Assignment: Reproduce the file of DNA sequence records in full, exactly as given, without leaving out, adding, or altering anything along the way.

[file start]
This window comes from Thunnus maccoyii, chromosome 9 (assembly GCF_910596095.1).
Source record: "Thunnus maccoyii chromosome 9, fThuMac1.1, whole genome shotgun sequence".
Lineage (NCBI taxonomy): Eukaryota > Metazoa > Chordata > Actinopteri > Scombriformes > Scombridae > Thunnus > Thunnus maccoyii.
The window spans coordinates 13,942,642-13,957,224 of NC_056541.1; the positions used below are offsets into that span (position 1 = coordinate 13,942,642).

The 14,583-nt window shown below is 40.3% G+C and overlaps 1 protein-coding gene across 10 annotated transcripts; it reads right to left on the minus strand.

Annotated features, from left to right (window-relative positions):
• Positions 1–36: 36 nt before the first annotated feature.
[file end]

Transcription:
This window comes from Thunnus maccoyii, chromosome 9 (assembly GCF_910596095.1).
Source record: "Thunnus maccoyii chromosome 9, fThuMac1.1, whole genome shotgun sequence".
Lineage (NCBI taxonomy): Eukaryota > Metazoa > Chordata > Actinopteri > Scombriformes > Scombridae > Thunnus > Thunnus maccoyii.
The window spans coordinates 13,942,642-13,957,224 of NC_056541.1; the positions used below are offsets into that span (position 1 = coordinate 13,942,642).

The 14,583-nt window shown below is 40.3% G+C and overlaps 1 protein-coding gene across 10 annotated transcripts; it reads right to left on the minus strand.

Annotated features, from left to right (window-relative positions):
• Positions 1–36: 36 nt before the first annotated feature.